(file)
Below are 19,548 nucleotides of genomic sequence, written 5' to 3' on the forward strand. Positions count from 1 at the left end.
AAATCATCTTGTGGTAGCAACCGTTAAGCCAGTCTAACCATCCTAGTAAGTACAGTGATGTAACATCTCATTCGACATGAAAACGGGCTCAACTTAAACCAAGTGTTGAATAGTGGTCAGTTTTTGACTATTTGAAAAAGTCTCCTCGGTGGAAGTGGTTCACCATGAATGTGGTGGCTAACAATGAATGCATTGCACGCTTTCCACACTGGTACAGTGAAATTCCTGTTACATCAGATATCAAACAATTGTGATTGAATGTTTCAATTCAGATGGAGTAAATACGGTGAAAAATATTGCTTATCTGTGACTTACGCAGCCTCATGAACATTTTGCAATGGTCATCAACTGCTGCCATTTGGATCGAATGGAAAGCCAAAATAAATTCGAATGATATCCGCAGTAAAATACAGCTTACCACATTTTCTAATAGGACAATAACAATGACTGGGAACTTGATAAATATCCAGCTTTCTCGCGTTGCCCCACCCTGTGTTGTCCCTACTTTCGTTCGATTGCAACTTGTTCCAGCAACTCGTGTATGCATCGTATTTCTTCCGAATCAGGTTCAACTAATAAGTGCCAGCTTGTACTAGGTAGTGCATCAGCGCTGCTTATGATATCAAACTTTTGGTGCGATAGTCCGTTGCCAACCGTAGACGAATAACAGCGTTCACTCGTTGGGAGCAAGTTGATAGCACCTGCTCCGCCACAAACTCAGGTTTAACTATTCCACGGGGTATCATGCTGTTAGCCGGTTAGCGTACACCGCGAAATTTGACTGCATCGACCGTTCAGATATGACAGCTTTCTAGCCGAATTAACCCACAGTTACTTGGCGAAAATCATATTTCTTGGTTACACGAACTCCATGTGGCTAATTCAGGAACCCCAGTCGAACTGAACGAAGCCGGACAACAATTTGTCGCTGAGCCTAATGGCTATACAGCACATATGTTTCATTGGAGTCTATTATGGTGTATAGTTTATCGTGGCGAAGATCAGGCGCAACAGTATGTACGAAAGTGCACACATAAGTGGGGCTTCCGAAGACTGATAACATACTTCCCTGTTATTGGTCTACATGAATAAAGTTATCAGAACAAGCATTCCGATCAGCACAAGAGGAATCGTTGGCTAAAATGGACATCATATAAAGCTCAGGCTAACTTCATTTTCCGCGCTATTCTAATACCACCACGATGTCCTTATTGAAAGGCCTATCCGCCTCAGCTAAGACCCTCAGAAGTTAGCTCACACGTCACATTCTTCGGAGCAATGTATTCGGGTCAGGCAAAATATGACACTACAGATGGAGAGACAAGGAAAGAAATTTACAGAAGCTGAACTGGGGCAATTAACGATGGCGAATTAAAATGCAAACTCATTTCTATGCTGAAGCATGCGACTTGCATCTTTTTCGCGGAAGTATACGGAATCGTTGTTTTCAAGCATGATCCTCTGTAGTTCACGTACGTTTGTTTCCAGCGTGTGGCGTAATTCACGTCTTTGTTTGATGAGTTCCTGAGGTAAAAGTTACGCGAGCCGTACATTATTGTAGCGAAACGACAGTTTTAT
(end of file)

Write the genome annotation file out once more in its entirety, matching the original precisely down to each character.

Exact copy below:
Below are 19,548 nucleotides of genomic sequence, written 5' to 3' on the forward strand. Positions count from 1 at the left end.
AAATCATCTTGTGGTAGCAACCGTTAAGCCAGTCTAACCATCCTAGTAAGTACAGTGATGTAACATCTCATTCGACATGAAAACGGGCTCAACTTAAACCAAGTGTTGAATAGTGGTCAGTTTTTGACTATTTGAAAAAGTCTCCTCGGTGGAAGTGGTTCACCATGAATGTGGTGGCTAACAATGAATGCATTGCACGCTTTCCACACTGGTACAGTGAAATTCCTGTTACATCAGATATCAAACAATTGTGATTGAATGTTTCAATTCAGATGGAGTAAATACGGTGAAAAATATTGCTTATCTGTGACTTACGCAGCCTCATGAACATTTTGCAATGGTCATCAACTGCTGCCATTTGGATCGAATGGAAAGCCAAAATAAATTCGAATGATATCCGCAGTAAAATACAGCTTACCACATTTTCTAATAGGACAATAACAATGACTGGGAACTTGATAAATATCCAGCTTTCTCGCGTTGCCCCACCCTGTGTTGTCCCTACTTTCGTTCGATTGCAACTTGTTCCAGCAACTCGTGTATGCATCGTATTTCTTCCGAATCAGGTTCAACTAATAAGTGCCAGCTTGTACTAGGTAGTGCATCAGCGCTGCTTATGATATCAAACTTTTGGTGCGATAGTCCGTTGCCAACCGTAGACGAATAACAGCGTTCACTCGTTGGGAGCAAGTTGATAGCACCTGCTCCGCCACAAACTCAGGTTTAACTATTCCACGGGGTATCATGCTGTTAGCCGGTTAGCGTACACCGCGAAATTTGACTGCATCGACCGTTCAGATATGACAGCTTTCTAGCCGAATTAACCCACAGTTACTTGGCGAAAATCATATTTCTTGGTTACACGAACTCCATGTGGCTAATTCAGGAACCCCAGTCGAACTGAACGAAGCCGGACAACAATTTGTCGCTGAGCCTAATGGCTATACAGCACATATGTTTCATTGGAGTCTATTATGGTGTATAGTTTATCGTGGCGAAGATCAGGCGCAACAGTATGTACGAAAGTGCACACATAAGTGGGGCTTCCGAAGACTGATAACATACTTCCCTGTTATTGGTCTACATGAATAAAGTTATCAGAACAAGCATTCCGATCAGCACAAGAGGAATCGTTGGCTAAAATGGACATCATATAAAGCTCAGGCTAACTTCATTTTCCGCGCTATTCTAATACCACCACGATGTCCTTATTGAAAGGCCTATCCGCCTCAGCTAAGACCCTCAGAAGTTAGCTCACACGTCACATTCTTCGGAGCAATGTATTCGGGTCAGGCAAAATATGACACTACAGATGGAGAGACAAGGAAAGAAATTTACAGAAGCTGAACTGGGGCAATTAACGATGGCGAATTAAAATGCAAACTCATTTCTATGCTGAAGCATGCGACTTGCATCTTTTTCGCGGAAGTATACGGAATCGTTGTTTTCAAGCATGATCCTCTGTAGTTCACGTACGTTTGTTTCCAGCGTGTGGCGTAATTCACGTCTTTGTTTGATGAGTTCCTGAGGTAAAAGTTACGCGAGCCGTACATTATTGTAGCGAAACGACAGTTTTAT